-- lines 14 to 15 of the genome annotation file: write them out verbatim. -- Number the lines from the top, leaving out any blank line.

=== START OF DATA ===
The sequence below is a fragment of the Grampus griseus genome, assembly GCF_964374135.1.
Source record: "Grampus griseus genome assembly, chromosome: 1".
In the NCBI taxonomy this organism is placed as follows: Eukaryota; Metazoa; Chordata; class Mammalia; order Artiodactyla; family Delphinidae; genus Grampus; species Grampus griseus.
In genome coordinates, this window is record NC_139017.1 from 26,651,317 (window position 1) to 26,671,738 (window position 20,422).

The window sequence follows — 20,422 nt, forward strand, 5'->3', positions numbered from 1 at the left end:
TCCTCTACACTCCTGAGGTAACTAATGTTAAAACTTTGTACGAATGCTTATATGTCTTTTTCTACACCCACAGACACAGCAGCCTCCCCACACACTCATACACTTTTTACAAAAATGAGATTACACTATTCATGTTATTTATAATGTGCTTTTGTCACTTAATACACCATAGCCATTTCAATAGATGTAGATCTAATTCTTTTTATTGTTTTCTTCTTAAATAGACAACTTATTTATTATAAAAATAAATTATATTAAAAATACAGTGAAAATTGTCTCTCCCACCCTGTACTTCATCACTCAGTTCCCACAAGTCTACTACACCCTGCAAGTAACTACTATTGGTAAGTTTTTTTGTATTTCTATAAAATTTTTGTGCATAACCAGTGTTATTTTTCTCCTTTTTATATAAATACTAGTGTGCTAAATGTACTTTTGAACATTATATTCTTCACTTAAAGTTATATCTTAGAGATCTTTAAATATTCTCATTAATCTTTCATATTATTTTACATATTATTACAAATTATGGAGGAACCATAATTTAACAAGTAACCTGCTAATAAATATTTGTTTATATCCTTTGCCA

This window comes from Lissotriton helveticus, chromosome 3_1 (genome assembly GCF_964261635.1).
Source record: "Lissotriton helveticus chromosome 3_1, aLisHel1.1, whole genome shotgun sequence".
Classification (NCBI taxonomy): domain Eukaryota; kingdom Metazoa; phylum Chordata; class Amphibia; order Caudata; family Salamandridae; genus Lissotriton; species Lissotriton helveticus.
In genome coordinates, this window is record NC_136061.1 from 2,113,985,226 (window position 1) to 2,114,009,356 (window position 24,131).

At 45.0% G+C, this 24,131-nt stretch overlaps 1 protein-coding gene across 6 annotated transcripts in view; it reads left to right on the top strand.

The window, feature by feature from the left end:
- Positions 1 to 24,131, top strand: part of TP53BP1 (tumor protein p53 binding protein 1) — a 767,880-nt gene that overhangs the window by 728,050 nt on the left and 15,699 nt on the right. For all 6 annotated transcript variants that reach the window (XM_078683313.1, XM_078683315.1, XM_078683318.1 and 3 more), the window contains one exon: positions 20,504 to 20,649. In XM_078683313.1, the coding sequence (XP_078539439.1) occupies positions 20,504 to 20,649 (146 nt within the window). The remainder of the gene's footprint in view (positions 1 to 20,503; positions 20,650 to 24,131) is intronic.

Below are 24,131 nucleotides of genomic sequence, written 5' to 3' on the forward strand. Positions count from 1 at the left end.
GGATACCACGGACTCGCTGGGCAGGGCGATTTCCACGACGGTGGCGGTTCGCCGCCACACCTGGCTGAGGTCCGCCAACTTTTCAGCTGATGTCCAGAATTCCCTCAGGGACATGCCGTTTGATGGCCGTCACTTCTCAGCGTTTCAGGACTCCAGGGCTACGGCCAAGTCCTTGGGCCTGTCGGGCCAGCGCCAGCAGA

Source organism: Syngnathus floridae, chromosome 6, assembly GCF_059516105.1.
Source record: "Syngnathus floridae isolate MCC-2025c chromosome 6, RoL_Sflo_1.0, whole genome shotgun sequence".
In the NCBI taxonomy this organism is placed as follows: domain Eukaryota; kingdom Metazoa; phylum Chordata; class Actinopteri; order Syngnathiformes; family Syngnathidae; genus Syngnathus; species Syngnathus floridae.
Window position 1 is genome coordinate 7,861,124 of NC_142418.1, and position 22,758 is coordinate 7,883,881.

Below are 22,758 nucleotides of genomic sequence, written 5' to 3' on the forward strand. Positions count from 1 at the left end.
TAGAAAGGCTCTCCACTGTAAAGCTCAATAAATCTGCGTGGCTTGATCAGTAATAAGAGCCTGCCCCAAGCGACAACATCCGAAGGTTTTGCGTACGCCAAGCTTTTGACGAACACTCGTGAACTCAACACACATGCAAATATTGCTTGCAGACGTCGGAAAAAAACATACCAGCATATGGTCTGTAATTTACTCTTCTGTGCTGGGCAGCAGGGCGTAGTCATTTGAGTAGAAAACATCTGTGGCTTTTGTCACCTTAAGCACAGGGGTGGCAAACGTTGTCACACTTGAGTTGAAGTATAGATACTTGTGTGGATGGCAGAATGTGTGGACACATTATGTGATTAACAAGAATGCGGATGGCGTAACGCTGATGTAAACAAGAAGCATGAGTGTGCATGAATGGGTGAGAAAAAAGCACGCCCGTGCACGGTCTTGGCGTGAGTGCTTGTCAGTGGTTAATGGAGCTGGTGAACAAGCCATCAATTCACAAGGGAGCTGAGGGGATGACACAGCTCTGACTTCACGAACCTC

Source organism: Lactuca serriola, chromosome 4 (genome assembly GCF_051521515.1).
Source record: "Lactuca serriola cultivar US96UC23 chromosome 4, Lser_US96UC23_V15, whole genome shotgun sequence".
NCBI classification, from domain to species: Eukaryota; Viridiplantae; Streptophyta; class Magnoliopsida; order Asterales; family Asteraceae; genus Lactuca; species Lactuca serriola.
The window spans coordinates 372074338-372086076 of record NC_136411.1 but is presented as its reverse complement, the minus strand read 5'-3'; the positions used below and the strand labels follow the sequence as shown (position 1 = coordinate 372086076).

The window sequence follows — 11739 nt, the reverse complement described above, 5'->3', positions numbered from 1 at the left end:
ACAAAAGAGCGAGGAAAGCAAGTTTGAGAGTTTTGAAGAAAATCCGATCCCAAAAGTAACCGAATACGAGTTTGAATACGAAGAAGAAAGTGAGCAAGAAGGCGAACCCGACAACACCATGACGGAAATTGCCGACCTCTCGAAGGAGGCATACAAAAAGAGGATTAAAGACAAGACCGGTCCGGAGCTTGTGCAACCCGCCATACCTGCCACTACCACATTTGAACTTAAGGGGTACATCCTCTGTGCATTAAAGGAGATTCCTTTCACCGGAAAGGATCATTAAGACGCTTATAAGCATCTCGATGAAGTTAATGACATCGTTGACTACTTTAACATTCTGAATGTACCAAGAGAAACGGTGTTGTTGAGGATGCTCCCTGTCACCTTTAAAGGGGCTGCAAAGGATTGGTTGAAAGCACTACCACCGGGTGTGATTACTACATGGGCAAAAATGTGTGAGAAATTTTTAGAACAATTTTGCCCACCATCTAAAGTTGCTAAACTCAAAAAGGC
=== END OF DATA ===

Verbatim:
Below are 24,131 nucleotides of genomic sequence, written 5' to 3' on the forward strand. Positions count from 1 at the left end.
GGATACCACGGACTCGCTGGGCAGGGCGATTTCCACGACGGTGGCGGTTCGCCGCCACACCTGGCTGAGGTCCGCCAACTTTTCAGCTGATGTCCAGAATTCCCTCAGGGACATGCCGTTTGATGGCCGTCACTTCTCAGCGTTTCAGGACTCCAGGGCTACGGCCAAGTCCTTGGGCCTGTCGGGCCAGCGCCAGCAGA